By Dr. Richard O’Meara

On December 15, 2011, the last US flag was cased and the War in Iraq was declared over. It is well to remember that since the end of WWII, wars have ended without much fanfare and with a great deal of ambiguity regarding what the idea of victory means. Korea is still in a military truce, Vietnam is now one of America’s largest trading partners, the Gulf War ended in a truce as well, setting up the conditions for a second conflict. Change is inevitable yet the definition of what victory is remains elusive. Those who serve us in ambiguous times are worthy of considerable respect; they constantly show up and do the work even as the rest of us sit idly by. Kudos Iraqi veterans and thank you for your service!

THE THING THEY CARRY

At a bare minimum, each carries a Kevlar vest that weighs well over twenty pounds. Some are green camouflage and some are desert brown. Some provide coverage for the groin area and a special flap for the neck. When properly tightened, they cover the kidneys on both sides. Some wear them with civilian clothes; suits, turtlenecks, cargo pants and t-shirts. Others wear them with full Desert Combat uniforms, canteens, ammunition pouches, flashlights, rifles and pistols, backpacks that surpass the weight of the vest… and bandage kits. Everyone carries a helmet and everyone, no matter what his politics, his military affiliation, his personal opinion of the American effort in Iraq, or his rank, race, gender or religious belief, knows how to put it on.

They are Americans, British, Poles, Australians, Italians, Filipino, Gurkas from Nepal; they are Colombian contractors, NATO instructors, State Department consultants, and Thai restaurant workers. A large percentage is older, having retired from one career or another; and many have seen military service in Vietnam, Korea, Germany, Panama, Kuwait, Haiti and the former Yugoslavia. Others, the vast majority, were born after Vietnam; indeed are too young to know much about the First Gulf War or the reason Saddam Hussein was permitted to butcher his people after that conflict. Many have seen service in Iraq on at least one other occasion; others have never left since being recruited to put the country back together after the invasion. Some are realizing great profit from their service; most have taken pay cuts or work for less than a minimum wage when the hours each day are calculated. Many would leave tomorrow if permitted; and yet a common refrain includes the idea that ‘we are close. I just want to see this through.’ All had lives elsewhere; most had running water, the ability to move about safely, make decisions about their futures and celebrate their holidays with family and friends. Most know someone who has died or been severely wounded; and each accepts the possibility of his own demise.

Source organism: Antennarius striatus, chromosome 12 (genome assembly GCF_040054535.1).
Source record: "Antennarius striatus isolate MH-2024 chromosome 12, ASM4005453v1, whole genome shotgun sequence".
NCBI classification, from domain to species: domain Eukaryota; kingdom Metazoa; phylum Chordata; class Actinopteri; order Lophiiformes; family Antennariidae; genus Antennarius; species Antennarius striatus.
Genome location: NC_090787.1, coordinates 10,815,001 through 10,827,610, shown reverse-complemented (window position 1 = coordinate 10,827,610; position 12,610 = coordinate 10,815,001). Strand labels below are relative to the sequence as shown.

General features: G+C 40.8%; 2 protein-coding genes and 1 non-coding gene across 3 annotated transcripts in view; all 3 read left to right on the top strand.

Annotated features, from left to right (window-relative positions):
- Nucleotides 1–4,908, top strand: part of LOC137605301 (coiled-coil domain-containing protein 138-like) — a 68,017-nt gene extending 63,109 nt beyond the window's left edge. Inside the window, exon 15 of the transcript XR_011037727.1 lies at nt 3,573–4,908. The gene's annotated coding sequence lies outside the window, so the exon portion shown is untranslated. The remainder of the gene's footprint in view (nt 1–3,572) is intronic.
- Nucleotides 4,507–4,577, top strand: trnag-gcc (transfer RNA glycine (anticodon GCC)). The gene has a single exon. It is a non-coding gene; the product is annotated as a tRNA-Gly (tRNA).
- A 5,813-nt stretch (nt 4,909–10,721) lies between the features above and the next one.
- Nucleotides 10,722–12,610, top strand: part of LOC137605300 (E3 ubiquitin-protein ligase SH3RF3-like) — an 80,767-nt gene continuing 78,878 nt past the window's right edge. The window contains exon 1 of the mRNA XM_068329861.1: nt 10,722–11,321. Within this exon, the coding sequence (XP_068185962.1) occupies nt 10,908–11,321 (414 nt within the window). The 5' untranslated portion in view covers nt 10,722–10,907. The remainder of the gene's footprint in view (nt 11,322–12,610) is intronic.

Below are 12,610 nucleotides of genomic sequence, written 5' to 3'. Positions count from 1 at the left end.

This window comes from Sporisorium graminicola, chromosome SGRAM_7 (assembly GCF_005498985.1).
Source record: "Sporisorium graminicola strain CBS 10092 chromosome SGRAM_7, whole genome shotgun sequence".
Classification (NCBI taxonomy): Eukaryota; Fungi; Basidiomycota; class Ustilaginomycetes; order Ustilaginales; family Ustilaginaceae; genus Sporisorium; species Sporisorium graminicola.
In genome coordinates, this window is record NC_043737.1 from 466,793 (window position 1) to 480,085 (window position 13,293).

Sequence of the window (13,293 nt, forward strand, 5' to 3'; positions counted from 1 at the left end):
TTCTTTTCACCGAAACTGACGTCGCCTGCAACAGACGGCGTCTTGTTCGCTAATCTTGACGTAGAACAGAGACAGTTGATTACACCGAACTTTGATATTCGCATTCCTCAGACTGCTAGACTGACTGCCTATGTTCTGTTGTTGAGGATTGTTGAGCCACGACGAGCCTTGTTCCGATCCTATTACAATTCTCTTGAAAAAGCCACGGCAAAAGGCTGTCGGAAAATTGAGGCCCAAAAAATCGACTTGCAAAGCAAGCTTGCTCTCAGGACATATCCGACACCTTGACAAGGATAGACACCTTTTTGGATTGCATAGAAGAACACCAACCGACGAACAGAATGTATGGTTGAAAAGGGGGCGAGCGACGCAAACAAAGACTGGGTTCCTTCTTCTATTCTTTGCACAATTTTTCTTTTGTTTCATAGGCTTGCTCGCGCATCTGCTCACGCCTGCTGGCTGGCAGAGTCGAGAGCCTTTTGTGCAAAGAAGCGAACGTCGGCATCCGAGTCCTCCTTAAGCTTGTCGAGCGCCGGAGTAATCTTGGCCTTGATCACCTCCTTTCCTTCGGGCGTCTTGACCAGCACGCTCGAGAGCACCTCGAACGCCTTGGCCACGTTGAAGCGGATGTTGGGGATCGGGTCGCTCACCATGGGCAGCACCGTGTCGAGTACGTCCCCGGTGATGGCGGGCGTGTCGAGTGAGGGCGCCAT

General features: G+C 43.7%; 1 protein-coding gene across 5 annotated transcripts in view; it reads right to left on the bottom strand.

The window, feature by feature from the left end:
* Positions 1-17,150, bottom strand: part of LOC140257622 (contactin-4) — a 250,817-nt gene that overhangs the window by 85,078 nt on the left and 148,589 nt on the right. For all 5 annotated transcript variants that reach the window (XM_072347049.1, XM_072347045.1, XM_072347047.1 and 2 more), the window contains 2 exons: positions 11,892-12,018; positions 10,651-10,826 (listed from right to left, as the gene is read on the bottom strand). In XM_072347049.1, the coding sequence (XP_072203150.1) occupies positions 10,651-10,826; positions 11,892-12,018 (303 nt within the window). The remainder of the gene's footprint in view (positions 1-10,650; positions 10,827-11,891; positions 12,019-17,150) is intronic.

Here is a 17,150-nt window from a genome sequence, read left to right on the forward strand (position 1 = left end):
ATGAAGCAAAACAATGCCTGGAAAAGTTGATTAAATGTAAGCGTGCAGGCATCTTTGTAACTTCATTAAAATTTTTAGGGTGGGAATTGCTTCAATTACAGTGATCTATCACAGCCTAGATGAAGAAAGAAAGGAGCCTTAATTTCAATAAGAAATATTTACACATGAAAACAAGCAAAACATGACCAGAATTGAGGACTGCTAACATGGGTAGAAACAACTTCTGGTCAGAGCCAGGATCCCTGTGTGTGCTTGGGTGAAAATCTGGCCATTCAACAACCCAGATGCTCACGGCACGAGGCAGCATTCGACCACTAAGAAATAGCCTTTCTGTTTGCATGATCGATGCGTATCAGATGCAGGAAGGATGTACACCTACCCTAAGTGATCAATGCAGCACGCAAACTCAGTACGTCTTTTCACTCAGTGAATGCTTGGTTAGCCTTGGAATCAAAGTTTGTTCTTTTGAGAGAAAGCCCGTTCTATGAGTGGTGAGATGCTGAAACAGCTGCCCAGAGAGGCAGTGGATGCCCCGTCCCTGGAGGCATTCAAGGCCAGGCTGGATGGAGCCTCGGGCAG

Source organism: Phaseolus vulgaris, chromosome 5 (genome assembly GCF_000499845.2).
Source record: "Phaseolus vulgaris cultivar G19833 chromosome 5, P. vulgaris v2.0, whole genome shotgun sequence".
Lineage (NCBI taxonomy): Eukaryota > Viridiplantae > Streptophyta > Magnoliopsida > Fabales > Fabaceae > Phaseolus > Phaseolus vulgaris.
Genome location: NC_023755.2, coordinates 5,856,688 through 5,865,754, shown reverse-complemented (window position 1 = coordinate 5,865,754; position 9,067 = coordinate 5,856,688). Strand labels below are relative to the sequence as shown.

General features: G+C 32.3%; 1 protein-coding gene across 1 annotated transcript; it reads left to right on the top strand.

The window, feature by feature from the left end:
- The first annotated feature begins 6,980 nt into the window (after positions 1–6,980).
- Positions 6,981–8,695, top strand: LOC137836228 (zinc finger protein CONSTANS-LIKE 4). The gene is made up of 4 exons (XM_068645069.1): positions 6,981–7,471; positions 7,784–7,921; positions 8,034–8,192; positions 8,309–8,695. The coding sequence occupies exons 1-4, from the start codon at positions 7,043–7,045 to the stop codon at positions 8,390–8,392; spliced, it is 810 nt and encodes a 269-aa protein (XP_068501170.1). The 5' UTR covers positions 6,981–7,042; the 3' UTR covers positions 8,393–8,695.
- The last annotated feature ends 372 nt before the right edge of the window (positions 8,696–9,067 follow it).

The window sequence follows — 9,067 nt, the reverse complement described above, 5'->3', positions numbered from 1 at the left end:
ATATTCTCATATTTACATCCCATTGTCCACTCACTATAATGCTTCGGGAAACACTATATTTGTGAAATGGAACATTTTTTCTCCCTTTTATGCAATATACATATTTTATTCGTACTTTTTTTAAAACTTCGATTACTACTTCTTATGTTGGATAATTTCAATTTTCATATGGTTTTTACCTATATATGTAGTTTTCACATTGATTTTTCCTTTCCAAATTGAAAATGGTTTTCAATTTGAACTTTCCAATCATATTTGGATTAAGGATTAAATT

On any given day, they accomplish many things. Many work the streets, securing lines of communication and roadways, standing in dusty anxiety as Iraqis go to school, hustle to jobs, meet in political groups or just shop. Others operate in the netherworld of warfare, searching out the bad guys who seem intent on destroying anything that is new, constructive or useful. Some help put up power lines, make the water run, rebuild public buildings, furnish hospitals, distribute election documents, teach and learn. And others move equipment, build roads, stand at checkpoints, run shops, cook meals, and quietly remake institutions that are the sinew of civil society. At night they huddle for dinners and routinely work late; they plan for the next day and know always how close they are to the nearest bunker. They watch DVD’s, play CD’s and listen for the sound of sirens. They are more concerned about doing their job correctly than they are about going home. ‘Groundhog day’ is a movie they remember, the part where each day seems like the last, but down the road with effort and dedication, things change.

In the future, if this works, they will be the best leaders nations can have. College professors, welding supervisors, Congressmen, jurists, hospital administrators, restaurant owners, policemen, work crew foremen, and nurses. They will gather their knowledge and experience and dedicate them to things that matter; for, as a rule, they are builders of ideas, and places, and futures.

The thing they carry the most, when they strap on their vest, gather their equipment and ride through the myriad gates of Iraq, is their optimism. While history is not their anchor, they know they are steeped in it. They have a sense that the Tigris, the Euphrates, the Chaldeans, Assyrians, Kurds, Sunnis and Shii can provide lamp posts for the future. They smell the possibilities and carry the weight with a real pride that is infectious. They count the opportunities, battle the disappointments, stumble, and keep moving. They give lie each day to the habits of the Twentieth Century and declare the Twenty-First a fit place from which to begin. Discount them at your peril, for, old and young, they will be the future.

Dr. Richard M. O’Meara spent a short period in Iraq where he worked at the newly formed Commission on Public Integrity, consulting with attorneys and investigators regarding the future of independent integrity legal systems.